Ganzourgou Launches Malaria Awareness Campaign with Mosquito Net Distribution in Boudry


ZORGHOU — In a continued effort to combat malaria, the Zorgho health district, in partnership with the Sanbrado Mining Company (SOMISA), initiated an awareness campaign and distributed mosquito nets at the Boudry health and social promotion center on Friday, June 7, 2024. The event, emphasizing “Gender, equity, and human rights,” was overseen by the high commissioner of the province of Ganzourgou, Ms. Aminata Sorgho/Gouba.



According to Burkina Information Agency, malaria remains the leading cause of medical consultations, hospitalizations, and deaths within the local health facilities. The commune of Boudry recorded over 109,000 malaria cases in 2020, with nearly half of them affecting children under five. After a spike in cases in 2021, there has been a noticeable decline in the following years, with the latest figures marking a significant reduction to 81,008 cases in 2023, alongside a decrease in related deaths.



Ms. Sorgho/Gouba expressed gratitude towards SOMISA for their continuous support and highlighted the crucial role of community engagement and the correct use of treated mosquito nets in combating malaria. She called on the residents to cooperate fully with health workers and adhere to their recommendations to mitigate the impact of this disease effectively.



Assane Ouédraogo, SOMISA’s director of community relations, noted that the company’s commitment to local development and health initiatives has contributed to the decline in malaria cases since the mine became operational at the end of 2019. He affirmed the company’s ongoing support for such health campaigns.



Dr. Delphin Kaboré, the Chief Physician of the Zorgho health district, outlined the details of the awareness program, which will extend to all villages and health facilities in the commune. This initiative, funded by SOMISA, will provide a thousand mosquito nets and include educational sessions on malaria prevention. Dr. Kaboré reiterated his appreciation for SOMISA’s support.



Beneficiary Léontine Ouédraogo shared her enthusiasm for the initiative, stating, “From now on, we will sleep under mosquito nets to protect ourselves and our children against malaria.”

Kisumu to Launch Kenya’s First Specialist Sickle Cell Hospital

KISUMU — In a significant healthcare development, the county government of Kisumu has announced a collaboration with Indian investors to establish the first specialist sickle cell hospital in Kenya. This initiative, part of a public-private partnership (PPP), aims to enhance the treatment and management of sickle cell disease (SCD) and related haematological disorders.

According to Kenya News Agency, County Executive for Medical Services, Public Health, and Sanitation, the new facility will be set up at Victoria Hospital in Milimani. It will feature advanced diagnostic and treatment services for sickle cell disease and haemophilia, as well as conduct crucial research into these conditions. “This move is in response to the significant challenge posed by SCD, particularly in regions around Lake Victoria and the coastal areas of Kenya,” said Dr. Ganda.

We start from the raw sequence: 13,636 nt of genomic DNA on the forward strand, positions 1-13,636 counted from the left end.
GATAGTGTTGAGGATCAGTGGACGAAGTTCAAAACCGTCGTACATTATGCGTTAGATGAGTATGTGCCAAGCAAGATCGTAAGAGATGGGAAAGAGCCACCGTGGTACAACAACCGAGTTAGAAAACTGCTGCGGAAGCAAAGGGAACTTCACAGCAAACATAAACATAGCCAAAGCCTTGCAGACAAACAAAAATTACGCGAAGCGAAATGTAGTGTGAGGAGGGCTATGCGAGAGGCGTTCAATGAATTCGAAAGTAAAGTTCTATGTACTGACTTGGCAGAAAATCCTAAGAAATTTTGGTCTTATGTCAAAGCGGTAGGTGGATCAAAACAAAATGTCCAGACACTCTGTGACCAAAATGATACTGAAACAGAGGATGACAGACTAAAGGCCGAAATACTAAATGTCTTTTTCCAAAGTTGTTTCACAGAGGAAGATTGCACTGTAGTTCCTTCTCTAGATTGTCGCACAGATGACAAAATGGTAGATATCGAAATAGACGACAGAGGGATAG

The hospital plans to offer services such as bone marrow transplants and will become a center for haematological disorders, responding to the high incidence of these conditions in the region. Statistics indicate that in Kenya, approximately 14,000 children are born with SCD annually, with a high mortality rate where 50-90% die before reaching five years old. In Kisumu County alone, out of 20,000 children born each year, 500 succumb to the disease within their first five years.

Dr. Ganda also highlighted ongoing efforts to combat SCD at a local level, including the establishment of a sickle cell clinic and the rollout of infant screening at the Jaramogi Oginga Odinga Teaching and Referral Hospital (JOOTRH). “We have installed an ultra-modern machine for testing Sickle Cell at JOOTRH, which is the first one of its kind in the country,” he added during the Scientific Conference on Sickle Cell Disease and Haemophilia held in Kisumu.

The county’s comprehensive approach also includes educational efforts to inform the community about the hereditary nature of SCD and the importance of early screening. This is part of a broader strategy to develop a full sickle cell program encompassing screening, diagnosis, treatment, and bone marrow transplant services, further detailed by Dr. Ganda.

Mariba Village Shifts from Firewood to Cooking Gas, Boosting Environmental and Health Benefits

GUCHA, KISII COUNTY — Mariba village in Gucha sub-county is undergoing a significant transformation as residents increasingly adopt cooking gas in place of traditional firewood, a change that is enhancing their quality of life and benefiting the environment.

According to Kenya News Agency, the Sub-County Forest Officer, the switch to gas has led to a substantial decrease in tree cutting for fuel, aiding local afforestation efforts. “Tree cutting has significantly decreased,” Osoro noted, adding that the former widespread practice of charcoal production is also on the decline. He attributed these environmental gains to the widespread adoption of cooking gas and the success of civil education campaigns that have informed residents about the benefits of cleaner energy sources.

John Nyangaresi, a village elder, described the personal and community benefits of this transition. He emphasized the convenience and health advantages of using cooking gas over firewood, which often produced harmful smoke that affected the respiratory health of the community’s women and children. “Using cooking gas is more comfortable compared to firewood,” Nyangaresi explained. He highlighted the social change as well, noting that the time once spent gathering firewood is now used for more productive activities, aiding community development.